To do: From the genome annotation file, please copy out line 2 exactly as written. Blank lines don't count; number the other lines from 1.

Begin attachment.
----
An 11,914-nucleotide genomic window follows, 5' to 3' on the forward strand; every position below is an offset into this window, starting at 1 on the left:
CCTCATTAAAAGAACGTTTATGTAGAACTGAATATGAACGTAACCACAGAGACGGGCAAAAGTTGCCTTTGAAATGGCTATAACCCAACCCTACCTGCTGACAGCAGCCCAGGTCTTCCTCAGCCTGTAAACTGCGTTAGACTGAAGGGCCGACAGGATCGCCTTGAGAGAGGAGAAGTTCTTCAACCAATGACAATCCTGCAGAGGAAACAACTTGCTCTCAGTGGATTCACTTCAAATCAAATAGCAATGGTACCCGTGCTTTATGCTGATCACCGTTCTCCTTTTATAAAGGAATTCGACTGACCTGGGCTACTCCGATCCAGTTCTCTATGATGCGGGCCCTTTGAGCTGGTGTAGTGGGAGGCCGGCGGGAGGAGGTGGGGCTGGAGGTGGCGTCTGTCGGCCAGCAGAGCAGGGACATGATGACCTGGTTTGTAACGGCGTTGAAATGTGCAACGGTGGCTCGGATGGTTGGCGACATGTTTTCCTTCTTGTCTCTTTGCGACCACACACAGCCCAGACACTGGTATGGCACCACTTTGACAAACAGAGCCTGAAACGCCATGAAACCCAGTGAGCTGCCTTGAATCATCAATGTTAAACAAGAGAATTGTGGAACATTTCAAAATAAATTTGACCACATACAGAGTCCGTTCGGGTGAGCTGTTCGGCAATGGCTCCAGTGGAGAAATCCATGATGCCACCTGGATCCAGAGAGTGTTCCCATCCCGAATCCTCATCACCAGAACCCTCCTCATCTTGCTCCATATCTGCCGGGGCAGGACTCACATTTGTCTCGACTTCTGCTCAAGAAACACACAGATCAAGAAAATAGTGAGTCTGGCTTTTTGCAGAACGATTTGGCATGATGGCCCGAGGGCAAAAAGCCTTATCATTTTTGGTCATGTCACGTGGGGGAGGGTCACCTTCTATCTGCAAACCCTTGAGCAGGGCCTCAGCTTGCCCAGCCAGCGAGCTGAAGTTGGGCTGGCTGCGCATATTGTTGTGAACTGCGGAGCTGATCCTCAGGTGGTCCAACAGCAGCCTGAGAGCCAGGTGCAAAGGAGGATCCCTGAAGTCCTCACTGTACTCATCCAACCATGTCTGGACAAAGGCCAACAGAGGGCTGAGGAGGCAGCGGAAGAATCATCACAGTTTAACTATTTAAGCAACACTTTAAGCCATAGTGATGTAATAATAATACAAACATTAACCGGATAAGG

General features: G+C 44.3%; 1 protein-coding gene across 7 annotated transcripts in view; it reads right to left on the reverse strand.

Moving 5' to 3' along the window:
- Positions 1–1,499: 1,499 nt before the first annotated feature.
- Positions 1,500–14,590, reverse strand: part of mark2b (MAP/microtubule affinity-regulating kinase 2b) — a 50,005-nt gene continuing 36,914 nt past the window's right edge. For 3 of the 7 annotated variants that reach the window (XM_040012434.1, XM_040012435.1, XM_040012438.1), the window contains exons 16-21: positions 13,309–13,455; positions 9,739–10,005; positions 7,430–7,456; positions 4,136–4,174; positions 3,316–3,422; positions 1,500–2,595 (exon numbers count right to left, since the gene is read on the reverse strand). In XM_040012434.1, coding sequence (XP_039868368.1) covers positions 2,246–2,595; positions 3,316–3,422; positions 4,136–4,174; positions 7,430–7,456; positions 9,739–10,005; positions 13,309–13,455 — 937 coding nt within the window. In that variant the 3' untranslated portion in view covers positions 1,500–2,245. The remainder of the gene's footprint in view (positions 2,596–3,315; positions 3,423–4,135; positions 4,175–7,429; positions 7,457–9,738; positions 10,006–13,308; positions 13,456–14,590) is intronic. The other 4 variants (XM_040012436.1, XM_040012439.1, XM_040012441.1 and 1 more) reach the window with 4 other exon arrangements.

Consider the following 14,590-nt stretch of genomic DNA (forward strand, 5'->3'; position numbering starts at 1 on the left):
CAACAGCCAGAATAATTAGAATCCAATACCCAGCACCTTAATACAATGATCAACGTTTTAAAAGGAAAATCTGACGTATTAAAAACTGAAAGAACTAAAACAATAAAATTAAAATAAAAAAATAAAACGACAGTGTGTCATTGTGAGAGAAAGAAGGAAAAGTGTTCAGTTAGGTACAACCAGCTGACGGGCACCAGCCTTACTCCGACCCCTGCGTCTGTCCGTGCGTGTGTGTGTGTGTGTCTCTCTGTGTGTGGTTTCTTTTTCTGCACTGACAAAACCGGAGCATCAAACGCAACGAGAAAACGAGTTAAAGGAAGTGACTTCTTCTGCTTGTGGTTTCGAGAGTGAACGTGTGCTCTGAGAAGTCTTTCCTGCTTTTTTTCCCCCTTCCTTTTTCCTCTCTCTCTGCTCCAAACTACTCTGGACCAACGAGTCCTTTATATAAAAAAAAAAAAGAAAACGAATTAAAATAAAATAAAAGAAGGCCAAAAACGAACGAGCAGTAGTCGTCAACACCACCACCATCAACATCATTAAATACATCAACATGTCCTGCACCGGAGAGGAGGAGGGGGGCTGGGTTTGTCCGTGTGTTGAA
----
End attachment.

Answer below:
CCTCATTAAAAGAACGTTTATGTAGAACTGAATATGAACGTAACCACAGAGACGGGCAAAAGTTGCCTTTGAAATGGCTATAACCCAACCCTACCTGCTGACAGCAGCCCAGGTCTTCCTCAGCCTGTAAACTGCGTTAGACTGAAGGGCCGACAGGATCGCCTTGAGAGAGGAGAAGTTCTTCAACCAATGACAATCCTGCAGAGGAAACAACTTGCTCTCAGTGGATTCACTTCAAATCAAATAGCAATGGTACCCGTGCTTTATGCTGATCACCGTTCTCCTTTTATAAAGGAATTCGACTGACCTGGGCTACTCCGATCCAGTTCTCTATGATGCGGGCCCTTTGAGCTGGTGTAGTGGGAGGCCGGCGGGAGGAGGTGGGGCTGGAGGTGGCGTCTGTCGGCCAGCAGAGCAGGGACATGATGACCTGGTTTGTAACGGCGTTGAAATGTGCAACGGTGGCTCGGATGGTTGGCGACATGTTTTCCTTCTTGTCTCTTTGCGACCACACACAGCCCAGACACTGGTATGGCACCACTTTGACAAACAGAGCCTGAAACGCCATGAAACCCAGTGAGCTGCCTTGAATCATCAATGTTAAACAAGAGAATTGTGGAACATTTCAAAATAAATTTGACCACATACAGAGTCCGTTCGGGTGAGCTGTTCGGCAATGGCTCCAGTGGAGAAATCCATGATGCCACCTGGATCCAGAGAGTGTTCCCATCCCGAATCCTCATCACCAGAACCCTCCTCATCTTGCTCCATATCTGCCGGGGCAGGACTCACATTTGTCTCGACTTCTGCTCAAGAAACACACAGATCAAGAAAATAGTGAGTCTGGCTTTTTGCAGAACGATTTGGCATGATGGCCCGAGGGCAAAAAGCCTTATCATTTTTGGTCATGTCACGTGGGGGAGGGTCACCTTCTATCTGCAAACCCTTGAGCAGGGCCTCAGCTTGCCCAGCCAGCGAGCTGAAGTTGGGCTGGCTGCGCATATTGTTGTGAACTGCGGAGCTGATCCTCAGGTGGTCCAACAGCAGCCTGAGAGCCAGGTGCAAAGGAGGATCCCTGAAGTCCTCACTGTACTCATCCAACCATGTCTGGACAAAGGCCAACAGAGGGCTGAGGAGGCAGCGGAAGAATCATCACAGTTTAACTATTTAAGCAACACTTTAAGCCATAGTGATGTAATAATAATACAAACATTAACCGGATAAGG